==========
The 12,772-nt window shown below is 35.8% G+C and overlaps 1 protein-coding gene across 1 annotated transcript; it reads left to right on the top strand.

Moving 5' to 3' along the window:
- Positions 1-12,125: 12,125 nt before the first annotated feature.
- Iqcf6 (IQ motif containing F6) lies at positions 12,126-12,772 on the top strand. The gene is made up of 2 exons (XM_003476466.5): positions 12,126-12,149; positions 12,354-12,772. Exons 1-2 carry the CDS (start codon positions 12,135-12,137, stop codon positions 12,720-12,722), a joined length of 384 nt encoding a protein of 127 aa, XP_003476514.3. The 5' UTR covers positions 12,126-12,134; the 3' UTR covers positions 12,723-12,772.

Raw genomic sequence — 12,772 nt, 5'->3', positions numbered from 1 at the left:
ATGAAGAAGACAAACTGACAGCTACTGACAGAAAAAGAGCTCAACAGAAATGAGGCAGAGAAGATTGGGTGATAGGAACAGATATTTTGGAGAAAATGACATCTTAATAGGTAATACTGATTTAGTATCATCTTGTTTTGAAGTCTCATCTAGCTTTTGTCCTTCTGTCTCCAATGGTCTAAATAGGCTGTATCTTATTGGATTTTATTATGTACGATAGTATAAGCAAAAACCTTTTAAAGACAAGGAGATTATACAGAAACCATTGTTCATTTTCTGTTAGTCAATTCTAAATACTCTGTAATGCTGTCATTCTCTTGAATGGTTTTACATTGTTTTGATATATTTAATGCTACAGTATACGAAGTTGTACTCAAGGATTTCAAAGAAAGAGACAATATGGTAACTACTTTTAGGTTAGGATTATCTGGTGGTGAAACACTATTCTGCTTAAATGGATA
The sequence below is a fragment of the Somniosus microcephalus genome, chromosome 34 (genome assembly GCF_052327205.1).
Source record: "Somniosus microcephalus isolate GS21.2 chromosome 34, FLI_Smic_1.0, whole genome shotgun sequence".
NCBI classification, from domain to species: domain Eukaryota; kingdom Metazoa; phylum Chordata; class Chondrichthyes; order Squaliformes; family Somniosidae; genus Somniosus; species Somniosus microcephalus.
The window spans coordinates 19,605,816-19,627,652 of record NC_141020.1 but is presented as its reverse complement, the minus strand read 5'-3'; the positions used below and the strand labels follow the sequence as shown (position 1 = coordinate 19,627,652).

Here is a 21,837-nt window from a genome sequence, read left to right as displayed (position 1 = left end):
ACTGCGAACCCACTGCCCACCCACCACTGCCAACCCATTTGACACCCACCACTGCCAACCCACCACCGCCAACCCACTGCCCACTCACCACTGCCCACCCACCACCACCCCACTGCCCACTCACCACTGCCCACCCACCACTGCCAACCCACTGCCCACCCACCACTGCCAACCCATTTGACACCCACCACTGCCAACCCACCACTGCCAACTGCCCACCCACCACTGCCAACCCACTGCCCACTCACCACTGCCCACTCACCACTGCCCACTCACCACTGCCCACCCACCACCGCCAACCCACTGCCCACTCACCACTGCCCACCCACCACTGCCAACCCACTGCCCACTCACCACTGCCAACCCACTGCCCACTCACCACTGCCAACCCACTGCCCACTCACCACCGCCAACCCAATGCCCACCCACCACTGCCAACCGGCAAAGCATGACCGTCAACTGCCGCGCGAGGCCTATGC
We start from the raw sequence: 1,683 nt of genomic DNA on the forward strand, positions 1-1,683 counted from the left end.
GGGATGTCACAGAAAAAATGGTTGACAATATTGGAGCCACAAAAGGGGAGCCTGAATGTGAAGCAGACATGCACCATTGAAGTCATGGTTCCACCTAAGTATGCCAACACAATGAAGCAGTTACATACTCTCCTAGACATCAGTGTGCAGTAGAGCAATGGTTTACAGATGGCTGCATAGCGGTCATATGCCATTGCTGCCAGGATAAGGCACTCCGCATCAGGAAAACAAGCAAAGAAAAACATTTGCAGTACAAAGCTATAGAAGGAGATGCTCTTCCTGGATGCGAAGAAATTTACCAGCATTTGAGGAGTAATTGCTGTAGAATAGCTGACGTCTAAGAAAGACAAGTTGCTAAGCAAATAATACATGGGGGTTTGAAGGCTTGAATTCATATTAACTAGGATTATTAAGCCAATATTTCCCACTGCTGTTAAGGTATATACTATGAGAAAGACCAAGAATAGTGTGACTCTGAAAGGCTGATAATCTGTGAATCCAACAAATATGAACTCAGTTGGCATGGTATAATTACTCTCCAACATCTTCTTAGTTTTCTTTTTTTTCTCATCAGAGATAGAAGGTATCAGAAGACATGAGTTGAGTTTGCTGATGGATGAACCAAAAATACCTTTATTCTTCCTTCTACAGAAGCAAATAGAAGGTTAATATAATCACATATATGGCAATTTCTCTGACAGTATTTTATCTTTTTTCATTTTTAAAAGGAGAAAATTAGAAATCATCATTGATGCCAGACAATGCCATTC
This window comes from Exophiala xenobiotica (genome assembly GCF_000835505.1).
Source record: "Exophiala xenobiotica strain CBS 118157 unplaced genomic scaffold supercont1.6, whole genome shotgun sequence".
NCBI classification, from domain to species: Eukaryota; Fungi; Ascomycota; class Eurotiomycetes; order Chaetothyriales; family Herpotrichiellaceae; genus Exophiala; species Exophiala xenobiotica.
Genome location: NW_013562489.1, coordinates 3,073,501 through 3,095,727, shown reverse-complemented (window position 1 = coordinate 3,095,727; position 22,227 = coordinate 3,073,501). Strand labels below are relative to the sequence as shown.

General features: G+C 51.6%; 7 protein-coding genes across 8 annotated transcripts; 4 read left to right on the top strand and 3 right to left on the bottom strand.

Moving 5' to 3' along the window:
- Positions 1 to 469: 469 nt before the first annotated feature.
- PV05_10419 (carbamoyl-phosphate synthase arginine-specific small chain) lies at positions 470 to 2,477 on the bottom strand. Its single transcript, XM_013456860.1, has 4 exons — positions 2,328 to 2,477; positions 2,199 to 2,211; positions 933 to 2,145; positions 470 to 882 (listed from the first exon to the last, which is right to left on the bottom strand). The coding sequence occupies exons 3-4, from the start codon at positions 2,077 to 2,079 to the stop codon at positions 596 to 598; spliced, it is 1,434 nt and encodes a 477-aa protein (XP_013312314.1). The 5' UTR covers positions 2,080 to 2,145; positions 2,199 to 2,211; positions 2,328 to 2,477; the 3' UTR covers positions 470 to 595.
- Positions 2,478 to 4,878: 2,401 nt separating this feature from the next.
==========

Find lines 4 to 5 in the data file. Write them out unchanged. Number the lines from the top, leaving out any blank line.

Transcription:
- Iqcf6 (IQ motif containing F6) lies at positions 12,126-12,772 on the top strand. The gene is made up of 2 exons (XM_003476466.5): positions 12,126-12,149; positions 12,354-12,772. Exons 1-2 carry the CDS (start codon positions 12,135-12,137, stop codon positions 12,720-12,722), a joined length of 384 nt encoding a protein of 127 aa, XP_003476514.3. The 5' UTR covers positions 12,126-12,134; the 3' UTR covers positions 12,723-12,772.

Raw genomic sequence — 12,772 nt, 5'->3', positions numbered from 1 at the left: